For those who say having a timetable on our efforts in Afghanistan is counterproductive, the simple truth is this is our nation’s longest war. We need to put the government and the people of Afghanistan on notice that our present level of involvement will not continue indefinitely. While our withdrawal is ultimately condition-based, conditions will never be perfect, and it is also useful to note that a date certain for withdrawal proved successful in Iraq.
Relations with Pakistan, which is tied directly to our involvement in Afghanistan, remain complicated. Nonetheless, despite our differences and occasional difficulties, we have managed to work together on things that matter, particularly our counter-terrorism efforts. Pakistanis have worked with us in taking on Al Qaeda in the federally administered tribal areas and elsewhere. Our cooperative efforts have not always been smooth but our successes have been considerable. These counter-terrorism battles have made Al Qaeda’s central leadership much less formidable than it was when Obama took office.
The pursuit of bin Laden, downplayed by Mitt Romney – who said he would not “move heaven and earth” to get one terrorist, a naive approach – transformed our national security interests on several levels. It cut the head off the snake, and it put Al Qaeda affiliates on notice that the US was not going to be deterred until the mission of eliminating them truly was accomplished. One of the most dangerous jobs in the world is to be in the upper echelons of Al Qaeda leadership, because the US keeps tracking them down and eliminating them...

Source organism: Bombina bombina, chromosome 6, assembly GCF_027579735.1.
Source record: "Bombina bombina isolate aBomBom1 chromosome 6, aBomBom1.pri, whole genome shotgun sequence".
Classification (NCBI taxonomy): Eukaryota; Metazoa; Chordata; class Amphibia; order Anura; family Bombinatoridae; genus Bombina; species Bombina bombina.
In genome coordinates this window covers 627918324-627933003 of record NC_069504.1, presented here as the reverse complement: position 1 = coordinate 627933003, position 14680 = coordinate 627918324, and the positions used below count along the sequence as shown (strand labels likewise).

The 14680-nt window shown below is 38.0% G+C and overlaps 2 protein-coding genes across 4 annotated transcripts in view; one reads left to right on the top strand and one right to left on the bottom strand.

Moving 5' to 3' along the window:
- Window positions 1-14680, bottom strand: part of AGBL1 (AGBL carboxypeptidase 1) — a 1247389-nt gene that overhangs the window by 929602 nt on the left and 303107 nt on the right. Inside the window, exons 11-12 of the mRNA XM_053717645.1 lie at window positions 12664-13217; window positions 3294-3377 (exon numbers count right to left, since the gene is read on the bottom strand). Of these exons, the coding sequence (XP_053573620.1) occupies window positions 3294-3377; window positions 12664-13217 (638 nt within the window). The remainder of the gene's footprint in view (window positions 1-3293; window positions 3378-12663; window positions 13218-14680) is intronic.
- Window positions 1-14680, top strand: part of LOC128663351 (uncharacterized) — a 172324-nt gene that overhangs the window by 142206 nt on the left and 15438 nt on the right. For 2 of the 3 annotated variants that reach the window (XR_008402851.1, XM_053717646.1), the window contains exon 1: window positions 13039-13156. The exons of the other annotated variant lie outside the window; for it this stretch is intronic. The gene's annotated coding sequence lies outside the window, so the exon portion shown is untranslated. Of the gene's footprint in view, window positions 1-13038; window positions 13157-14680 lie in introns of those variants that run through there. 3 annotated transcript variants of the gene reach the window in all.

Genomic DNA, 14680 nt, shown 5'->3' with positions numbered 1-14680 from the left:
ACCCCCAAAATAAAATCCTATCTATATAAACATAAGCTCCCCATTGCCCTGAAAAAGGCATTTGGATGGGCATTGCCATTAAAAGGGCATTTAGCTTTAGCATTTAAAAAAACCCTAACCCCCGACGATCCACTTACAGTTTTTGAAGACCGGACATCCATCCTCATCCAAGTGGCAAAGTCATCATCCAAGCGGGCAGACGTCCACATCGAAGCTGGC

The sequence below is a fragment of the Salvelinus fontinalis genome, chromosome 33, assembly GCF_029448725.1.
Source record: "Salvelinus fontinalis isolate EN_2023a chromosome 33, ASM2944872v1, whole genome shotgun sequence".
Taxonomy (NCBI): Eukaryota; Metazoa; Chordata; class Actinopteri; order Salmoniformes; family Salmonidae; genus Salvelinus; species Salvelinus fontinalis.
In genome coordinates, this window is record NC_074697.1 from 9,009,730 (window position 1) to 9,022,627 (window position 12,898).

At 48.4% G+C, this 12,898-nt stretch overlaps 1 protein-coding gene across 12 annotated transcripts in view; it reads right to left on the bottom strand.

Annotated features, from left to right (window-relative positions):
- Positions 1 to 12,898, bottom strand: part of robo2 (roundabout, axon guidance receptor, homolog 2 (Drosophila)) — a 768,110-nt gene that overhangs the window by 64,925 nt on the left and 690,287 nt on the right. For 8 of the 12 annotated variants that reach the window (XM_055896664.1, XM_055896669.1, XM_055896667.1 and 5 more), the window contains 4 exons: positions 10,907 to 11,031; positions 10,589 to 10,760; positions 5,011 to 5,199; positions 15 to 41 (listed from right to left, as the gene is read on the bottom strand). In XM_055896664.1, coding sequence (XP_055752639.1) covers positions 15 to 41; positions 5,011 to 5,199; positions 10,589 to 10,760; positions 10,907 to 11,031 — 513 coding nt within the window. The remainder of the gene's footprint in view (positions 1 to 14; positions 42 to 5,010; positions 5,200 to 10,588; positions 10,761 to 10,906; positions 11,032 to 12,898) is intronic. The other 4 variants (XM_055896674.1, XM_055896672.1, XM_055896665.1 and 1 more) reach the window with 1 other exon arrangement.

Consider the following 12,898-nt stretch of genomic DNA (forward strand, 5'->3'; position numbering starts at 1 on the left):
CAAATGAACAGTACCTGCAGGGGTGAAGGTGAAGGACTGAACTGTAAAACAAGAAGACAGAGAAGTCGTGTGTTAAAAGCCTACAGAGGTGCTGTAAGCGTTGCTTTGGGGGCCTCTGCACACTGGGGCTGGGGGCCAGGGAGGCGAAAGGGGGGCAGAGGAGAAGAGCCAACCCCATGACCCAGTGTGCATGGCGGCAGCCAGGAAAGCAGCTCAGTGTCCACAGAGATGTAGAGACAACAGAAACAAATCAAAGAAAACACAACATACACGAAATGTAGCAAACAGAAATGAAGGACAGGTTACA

For those who question the president’s leadership, they should remember his decision to go after bin Laden. The risks were considerable, and despite reservations from some key advisors, he did what he thought was right... William McRaven, the man-in-charge of the special operations command, said publicly: “At the end of the day, make no mistake about it, it was the US president that shouldered the burden, that made the hard decisions.”
Obama pursued a coherent strategy with the three wars he inherited — Iraq, Afghanistan, and against Al Qaeda. He protected and promoted US interests. He led the effort, ensuring success, working with our allies, traditional and non-traditional. His rhetoric was measured, his goals clear, and his implementation determined. This is in contrast to the more erratic approach of his predecessors.
What’s it all add up to? It’s a blueprint for a foreign policy that proceeds in a steady and thoughtful manner, allowing its adherents to approach a more comprehensive and nuanced agenda, an agenda that promotes American. Ours is a model for leadership in national security that thinks before it acts, allowing us to respond constructively to the dramatic changes in the west Asia. It’s a foreign policy that understands that most change in the world – and certainly lasting change – is home-grown and that we need to support those who share our values and work with those on whom the jury is still out. Democratic foreign policy as defined by Obama is not driven by a singular ideological point of view. It is based on a balance of interests and values and comprehensive understanding of foreign affairs, adopting policies appropriate to the situation, as the president did with Egypt, Tunisia and Libya...